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Testimonials to SkyRadar

Are you a SkyRadar user?  Please provide us with This e-mail address is being protected from spambots. You need JavaScript enabled to view it on what you like about the SkyRadar Application and/or ADS-B Receiver and what we can do to make it even better.

Dec 2010 Greg Kress PDF Print E-mail

Hello, this is Greg Kress reporting on the use of my new Skyradar receiver and software.  I am an aeronautical engineer, private pilot, and aviation been my life for over 30 years.

First of all, I want to thank you for the free return next day shipping to exchange my receiver.  Sorry that it ended up just being the power cord, but I appreciate the “next day” return shipment.  I would like to take a few minutes to provide some feedback on the use of the equipment.

I would like to mention that I use my C172 primarily for business to commute between Atlanta, GA and Pensacola, FL.  With my frequent business trips in the Georgia, Florida, Alabama, Tennessee, North and South Carolina, and annual flights to Oshkosh and Sun-N-Fun, I log between 200 and 250 hours a year.  I consider myself a wise and knowledgeable pilot, I easily resist the “get home-it is” urge to fly in bad weather, but I do fly in less than desirable weather by using preflight weather reports, in-air Flight Following, and am in constant communication with air traffic controllers and FSS who have always been excellent in providing guidance on the current weather.  However, flying at night makes it nearly impossible to see and avoid rain, and even in the day certain conditions make it very difficult to fly safely.

I have always resisted subscribing to XM weather, since it would require that I upgrade my yoke-mount GPS, in addition to the expense of the $34.99 to $54.99 monthly subscription.  Many of my pilot friends who annually fly much less than I do, and seldom ever in less than desirable weather, who are XM subscribers have been telling me or years that if anyone should be willing to pay for XM Weather, it would be me.  As a matter of principle and owing to my pilot skills, I have resisted an in-cockpit weather service.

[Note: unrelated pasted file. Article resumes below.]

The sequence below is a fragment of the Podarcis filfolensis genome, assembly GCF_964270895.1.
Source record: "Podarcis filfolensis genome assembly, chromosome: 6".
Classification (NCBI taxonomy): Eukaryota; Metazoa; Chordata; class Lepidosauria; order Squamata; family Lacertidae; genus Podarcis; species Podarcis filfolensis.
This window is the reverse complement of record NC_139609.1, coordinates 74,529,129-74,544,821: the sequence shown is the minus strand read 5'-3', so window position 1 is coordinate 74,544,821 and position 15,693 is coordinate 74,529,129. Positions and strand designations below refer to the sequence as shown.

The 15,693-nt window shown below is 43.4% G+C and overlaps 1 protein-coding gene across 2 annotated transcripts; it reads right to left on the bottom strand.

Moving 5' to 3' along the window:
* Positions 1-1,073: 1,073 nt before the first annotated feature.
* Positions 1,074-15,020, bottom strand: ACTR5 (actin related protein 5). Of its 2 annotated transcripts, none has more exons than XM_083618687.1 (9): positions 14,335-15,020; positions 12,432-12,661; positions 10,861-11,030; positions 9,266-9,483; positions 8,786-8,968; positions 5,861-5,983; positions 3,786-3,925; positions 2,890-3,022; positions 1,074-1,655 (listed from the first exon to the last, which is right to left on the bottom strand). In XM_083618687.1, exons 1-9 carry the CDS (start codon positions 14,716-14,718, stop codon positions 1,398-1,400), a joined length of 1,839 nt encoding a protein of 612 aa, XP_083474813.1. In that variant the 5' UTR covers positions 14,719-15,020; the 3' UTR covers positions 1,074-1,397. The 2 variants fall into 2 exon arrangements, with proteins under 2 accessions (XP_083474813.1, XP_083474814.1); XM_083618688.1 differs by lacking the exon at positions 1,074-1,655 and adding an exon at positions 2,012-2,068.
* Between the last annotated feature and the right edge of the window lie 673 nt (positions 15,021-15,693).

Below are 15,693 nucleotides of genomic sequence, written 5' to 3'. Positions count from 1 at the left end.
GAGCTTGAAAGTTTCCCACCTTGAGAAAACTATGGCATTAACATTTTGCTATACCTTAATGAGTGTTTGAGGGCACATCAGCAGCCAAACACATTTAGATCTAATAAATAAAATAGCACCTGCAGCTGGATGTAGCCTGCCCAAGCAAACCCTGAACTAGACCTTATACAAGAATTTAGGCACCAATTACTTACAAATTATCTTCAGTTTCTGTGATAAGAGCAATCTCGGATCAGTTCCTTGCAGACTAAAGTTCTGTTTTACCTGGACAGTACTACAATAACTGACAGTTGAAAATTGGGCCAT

At Oskosh 2010, I decided that I would breakdown and finally purchase something that would allow me to receive weather updates in the cockpit. I was shopping for an XM capable GPS, when someone told me about ADS-B and directed me to your booth.  You may not remember, but after hearing your presentation, I went to find a pilot friend of mine, who is also pilot for a major Atlanta-based airlines, and own and flies has a Twin Comanche.  He is a very skeptical consumer, so I asked him to return with me to your booth and convince me why I shouldn’t buy your system, despite how good you made it sound.  His exact words were, “This equipment is amazing and will put XM out of business within 5 years.”

You convinced him, so I made the purchase.  It has been a few months since Oshkosh, but the receiver finally showed up via FedEx, and I purchased my iPad.  Last night was my first flight with the receiver and iPad fully operational.  I was flying from Pensacola back to Atlanta with a co-worker of mine.   By the time we reached 1000’ AGL we noticed the WAAS indication, time since the last NEXRAD download indication, and the FIS-B indication popped up on the screen.  Before we realized it, there METAR circles showing up everywhere.  We quickly discovered that the co-located blue dots meant that wind information was available at those locations.  We were almost hoping that there was some bad weather out there so we could see some good NEXRAD displays showing up, but the skies were clear for the entire flight.  We were not receiving any TIS-B traffic because I believe that the FAA has not implement this broadcast in our flight area.  We worked with the system for the entire 2 hour flight.

Our only wish, would be that the Skyradar software have FAA sectional overlay.  Although the surrounding airports, MOA’s, Class C, and Class D airspace boundaries were readily displayed, it would be nice to pull up a chart overlay.